Web performance can be very tricky, and developers often don’t know where to start to improve it. It affects both usability and user experience; it has a big influence over Google’s search engine optimisation. There is a long and detailed article about it on Smashing Magazine on how to improve your frontend performance in 2020.
That is why Gatsby became a favourite framework in our company — they obsess over frontend performance and if you have run a lighthouse audit yourself, you will realise that making a website fast on your own is incredibly hard and takes a lot of work. Gatsby compiles an optimised website out of React.js components. There is a detailed article about this on their blog. To name a few reasons on how Gatsby manages their loading times, they preload data and prefetch soon-to-be-needed resources (which is one of the key fundamentals of a PWA) as well as inline critical CSS.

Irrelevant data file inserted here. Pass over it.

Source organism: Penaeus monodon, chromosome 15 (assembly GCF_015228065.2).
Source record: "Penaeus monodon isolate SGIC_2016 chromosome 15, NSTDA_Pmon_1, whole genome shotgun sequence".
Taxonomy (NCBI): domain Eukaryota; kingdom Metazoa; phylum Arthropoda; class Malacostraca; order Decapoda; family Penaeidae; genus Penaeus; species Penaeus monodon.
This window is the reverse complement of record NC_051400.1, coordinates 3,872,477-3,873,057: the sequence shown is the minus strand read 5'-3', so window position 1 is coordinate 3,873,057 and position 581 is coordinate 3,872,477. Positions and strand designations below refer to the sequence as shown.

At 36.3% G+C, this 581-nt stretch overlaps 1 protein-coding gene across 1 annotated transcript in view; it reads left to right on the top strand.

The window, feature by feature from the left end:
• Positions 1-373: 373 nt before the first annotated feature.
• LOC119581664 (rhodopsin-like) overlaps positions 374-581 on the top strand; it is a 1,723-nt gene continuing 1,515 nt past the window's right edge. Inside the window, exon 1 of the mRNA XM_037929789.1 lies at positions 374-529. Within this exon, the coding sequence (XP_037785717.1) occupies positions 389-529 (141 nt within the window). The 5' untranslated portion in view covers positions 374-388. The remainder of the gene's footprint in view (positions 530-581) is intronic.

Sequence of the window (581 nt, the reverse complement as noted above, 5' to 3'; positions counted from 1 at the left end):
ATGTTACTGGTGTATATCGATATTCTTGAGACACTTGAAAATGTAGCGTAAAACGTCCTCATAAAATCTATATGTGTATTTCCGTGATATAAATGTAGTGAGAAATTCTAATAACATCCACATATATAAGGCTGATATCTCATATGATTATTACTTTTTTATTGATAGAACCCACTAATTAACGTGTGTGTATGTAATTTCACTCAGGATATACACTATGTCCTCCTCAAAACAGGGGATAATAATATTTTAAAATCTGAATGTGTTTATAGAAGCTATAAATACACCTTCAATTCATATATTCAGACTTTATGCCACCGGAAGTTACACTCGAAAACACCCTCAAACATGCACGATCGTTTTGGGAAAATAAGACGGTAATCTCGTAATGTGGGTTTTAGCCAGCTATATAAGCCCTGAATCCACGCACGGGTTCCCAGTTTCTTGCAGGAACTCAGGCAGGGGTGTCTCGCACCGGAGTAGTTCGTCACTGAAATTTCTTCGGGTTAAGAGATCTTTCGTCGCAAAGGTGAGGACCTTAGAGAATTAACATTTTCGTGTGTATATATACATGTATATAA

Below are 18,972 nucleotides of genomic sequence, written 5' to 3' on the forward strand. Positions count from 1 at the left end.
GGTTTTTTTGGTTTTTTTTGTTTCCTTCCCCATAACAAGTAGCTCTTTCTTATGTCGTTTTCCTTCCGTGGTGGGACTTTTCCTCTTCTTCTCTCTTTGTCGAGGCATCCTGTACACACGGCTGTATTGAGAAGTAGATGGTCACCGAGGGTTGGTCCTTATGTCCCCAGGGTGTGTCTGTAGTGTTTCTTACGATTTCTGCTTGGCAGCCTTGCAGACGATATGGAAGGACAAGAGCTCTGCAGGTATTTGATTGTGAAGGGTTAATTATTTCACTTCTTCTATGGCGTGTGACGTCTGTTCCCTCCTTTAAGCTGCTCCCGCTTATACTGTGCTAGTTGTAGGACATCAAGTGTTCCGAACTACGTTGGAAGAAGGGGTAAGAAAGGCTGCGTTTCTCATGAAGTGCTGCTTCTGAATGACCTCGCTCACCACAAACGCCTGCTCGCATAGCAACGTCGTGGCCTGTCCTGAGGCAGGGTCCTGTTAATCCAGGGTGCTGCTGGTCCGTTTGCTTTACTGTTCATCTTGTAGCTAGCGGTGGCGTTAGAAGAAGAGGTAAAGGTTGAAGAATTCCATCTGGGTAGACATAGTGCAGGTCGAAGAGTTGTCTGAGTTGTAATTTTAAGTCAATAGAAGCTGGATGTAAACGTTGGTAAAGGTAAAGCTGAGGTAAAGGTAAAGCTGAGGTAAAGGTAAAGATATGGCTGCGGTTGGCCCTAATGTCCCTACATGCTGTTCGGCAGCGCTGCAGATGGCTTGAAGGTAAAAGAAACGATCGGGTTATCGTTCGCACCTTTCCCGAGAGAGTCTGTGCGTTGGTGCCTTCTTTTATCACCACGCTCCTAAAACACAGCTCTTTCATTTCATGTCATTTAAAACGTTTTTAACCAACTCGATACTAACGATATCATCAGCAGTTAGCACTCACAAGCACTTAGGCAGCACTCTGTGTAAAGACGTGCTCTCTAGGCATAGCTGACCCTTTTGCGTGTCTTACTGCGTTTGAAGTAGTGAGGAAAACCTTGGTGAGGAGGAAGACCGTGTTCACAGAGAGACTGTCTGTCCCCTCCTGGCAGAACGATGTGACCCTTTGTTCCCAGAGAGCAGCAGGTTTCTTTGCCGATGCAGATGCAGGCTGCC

Due to its great performance and newest technologies, Gatsby is suited for large and small projects. If you want to build a small blog, you can use Markdown or choose a compatible CMS. If you need a landing page with a contact form, you can deploy your Gatsby project to Netlify and use their forms without the need of implementing a backend service. Even larger websites with different data sources are manageable. Due to the nature of React components and their great benefits (reusability, minimalism, functionality), projects stay clean and neat.
Here are some use cases that you can quickstart with a template provided by their community:
And so much more! As you can see, the possibilities are endless and your creativity is not limited.